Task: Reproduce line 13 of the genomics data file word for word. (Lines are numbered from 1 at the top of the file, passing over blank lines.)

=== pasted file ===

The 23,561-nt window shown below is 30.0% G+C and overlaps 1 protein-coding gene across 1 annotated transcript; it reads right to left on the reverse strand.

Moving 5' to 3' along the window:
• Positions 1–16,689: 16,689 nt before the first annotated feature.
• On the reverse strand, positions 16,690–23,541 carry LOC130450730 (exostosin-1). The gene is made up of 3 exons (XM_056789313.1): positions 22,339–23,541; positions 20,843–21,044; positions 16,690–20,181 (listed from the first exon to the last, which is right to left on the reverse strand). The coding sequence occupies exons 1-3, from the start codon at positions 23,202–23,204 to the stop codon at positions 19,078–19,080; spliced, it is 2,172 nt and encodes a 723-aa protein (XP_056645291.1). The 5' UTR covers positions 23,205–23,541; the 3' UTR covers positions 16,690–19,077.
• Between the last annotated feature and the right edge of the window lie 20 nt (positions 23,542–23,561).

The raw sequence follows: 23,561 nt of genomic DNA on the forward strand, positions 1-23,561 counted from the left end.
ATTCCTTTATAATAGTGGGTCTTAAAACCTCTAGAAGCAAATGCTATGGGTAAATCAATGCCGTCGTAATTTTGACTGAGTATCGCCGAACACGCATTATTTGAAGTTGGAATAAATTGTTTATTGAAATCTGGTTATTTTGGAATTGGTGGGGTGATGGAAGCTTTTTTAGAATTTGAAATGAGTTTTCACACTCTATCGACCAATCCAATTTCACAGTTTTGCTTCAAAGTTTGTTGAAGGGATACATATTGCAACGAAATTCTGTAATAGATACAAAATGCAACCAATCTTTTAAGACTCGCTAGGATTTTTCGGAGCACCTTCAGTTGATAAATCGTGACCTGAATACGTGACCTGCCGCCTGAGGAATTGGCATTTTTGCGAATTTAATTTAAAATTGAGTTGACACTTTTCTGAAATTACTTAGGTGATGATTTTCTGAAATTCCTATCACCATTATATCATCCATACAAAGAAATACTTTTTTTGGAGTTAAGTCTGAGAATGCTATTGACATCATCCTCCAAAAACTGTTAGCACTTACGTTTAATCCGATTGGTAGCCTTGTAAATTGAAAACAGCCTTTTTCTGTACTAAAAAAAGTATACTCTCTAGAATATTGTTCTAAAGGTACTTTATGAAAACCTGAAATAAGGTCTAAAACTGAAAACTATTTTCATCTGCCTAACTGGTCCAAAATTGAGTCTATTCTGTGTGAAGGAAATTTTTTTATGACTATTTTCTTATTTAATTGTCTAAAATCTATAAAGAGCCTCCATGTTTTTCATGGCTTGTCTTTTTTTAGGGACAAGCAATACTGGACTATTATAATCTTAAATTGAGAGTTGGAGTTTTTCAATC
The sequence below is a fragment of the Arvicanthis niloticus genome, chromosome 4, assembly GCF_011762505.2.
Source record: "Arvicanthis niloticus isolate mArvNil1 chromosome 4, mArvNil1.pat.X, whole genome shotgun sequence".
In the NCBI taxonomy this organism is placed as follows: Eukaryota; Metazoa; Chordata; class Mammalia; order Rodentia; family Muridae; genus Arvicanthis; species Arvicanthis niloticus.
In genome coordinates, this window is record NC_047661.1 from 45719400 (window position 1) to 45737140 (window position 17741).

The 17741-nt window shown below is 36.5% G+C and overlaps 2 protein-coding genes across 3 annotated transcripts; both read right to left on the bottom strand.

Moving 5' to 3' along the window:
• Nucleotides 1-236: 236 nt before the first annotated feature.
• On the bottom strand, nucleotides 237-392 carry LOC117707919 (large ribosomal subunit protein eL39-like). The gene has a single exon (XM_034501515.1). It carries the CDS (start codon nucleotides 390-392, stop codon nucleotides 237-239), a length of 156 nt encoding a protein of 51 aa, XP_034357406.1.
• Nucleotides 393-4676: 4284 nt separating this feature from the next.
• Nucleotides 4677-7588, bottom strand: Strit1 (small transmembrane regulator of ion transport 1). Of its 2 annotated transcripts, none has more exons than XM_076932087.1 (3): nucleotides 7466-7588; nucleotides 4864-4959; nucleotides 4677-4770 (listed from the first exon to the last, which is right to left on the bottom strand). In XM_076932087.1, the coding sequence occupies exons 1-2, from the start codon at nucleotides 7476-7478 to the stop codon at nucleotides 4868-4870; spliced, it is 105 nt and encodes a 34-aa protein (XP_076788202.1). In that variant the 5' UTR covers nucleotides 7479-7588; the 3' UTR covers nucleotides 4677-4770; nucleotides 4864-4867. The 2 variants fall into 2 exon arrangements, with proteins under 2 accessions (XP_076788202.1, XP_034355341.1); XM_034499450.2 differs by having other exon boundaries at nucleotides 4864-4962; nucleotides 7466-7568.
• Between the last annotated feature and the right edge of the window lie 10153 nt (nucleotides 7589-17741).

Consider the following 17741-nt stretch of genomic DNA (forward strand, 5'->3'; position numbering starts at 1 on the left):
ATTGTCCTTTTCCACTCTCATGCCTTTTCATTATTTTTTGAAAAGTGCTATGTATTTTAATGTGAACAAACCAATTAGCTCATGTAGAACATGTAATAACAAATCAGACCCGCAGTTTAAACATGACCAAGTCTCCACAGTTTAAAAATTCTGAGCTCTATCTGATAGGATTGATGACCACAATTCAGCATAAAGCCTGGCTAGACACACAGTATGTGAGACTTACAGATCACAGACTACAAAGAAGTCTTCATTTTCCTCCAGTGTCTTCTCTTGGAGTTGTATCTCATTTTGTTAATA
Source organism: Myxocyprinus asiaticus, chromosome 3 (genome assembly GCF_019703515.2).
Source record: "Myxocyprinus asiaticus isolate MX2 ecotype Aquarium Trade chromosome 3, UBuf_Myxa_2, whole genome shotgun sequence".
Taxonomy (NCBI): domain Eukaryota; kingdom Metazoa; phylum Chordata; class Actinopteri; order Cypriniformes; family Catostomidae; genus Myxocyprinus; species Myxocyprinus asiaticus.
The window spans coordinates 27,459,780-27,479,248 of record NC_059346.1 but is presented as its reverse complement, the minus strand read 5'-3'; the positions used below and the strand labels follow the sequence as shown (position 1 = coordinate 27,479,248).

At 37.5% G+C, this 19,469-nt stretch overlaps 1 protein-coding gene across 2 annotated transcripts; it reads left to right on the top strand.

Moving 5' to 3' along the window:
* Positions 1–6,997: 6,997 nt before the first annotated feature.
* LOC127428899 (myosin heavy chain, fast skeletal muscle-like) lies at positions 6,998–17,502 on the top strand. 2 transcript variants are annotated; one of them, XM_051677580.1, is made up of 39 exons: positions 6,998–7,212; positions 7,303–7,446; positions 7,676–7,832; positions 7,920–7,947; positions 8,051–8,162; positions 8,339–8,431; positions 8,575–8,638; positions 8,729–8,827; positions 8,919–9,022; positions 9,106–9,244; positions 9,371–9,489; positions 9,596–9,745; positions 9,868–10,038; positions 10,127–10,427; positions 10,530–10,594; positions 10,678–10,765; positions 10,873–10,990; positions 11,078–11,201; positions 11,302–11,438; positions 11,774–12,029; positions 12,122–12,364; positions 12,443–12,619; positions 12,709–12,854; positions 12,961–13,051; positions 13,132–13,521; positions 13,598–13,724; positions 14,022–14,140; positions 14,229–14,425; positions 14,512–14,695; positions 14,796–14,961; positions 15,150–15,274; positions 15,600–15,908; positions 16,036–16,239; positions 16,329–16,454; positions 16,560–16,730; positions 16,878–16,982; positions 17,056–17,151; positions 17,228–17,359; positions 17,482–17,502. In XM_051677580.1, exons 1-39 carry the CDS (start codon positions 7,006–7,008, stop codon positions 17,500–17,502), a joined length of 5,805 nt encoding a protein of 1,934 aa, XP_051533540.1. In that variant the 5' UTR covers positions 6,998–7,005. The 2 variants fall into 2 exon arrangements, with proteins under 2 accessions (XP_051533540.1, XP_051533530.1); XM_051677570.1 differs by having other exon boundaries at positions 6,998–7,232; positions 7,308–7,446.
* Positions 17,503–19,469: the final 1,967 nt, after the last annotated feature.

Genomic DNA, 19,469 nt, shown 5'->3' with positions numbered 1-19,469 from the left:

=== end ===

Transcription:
Moving 5' to 3' along the window: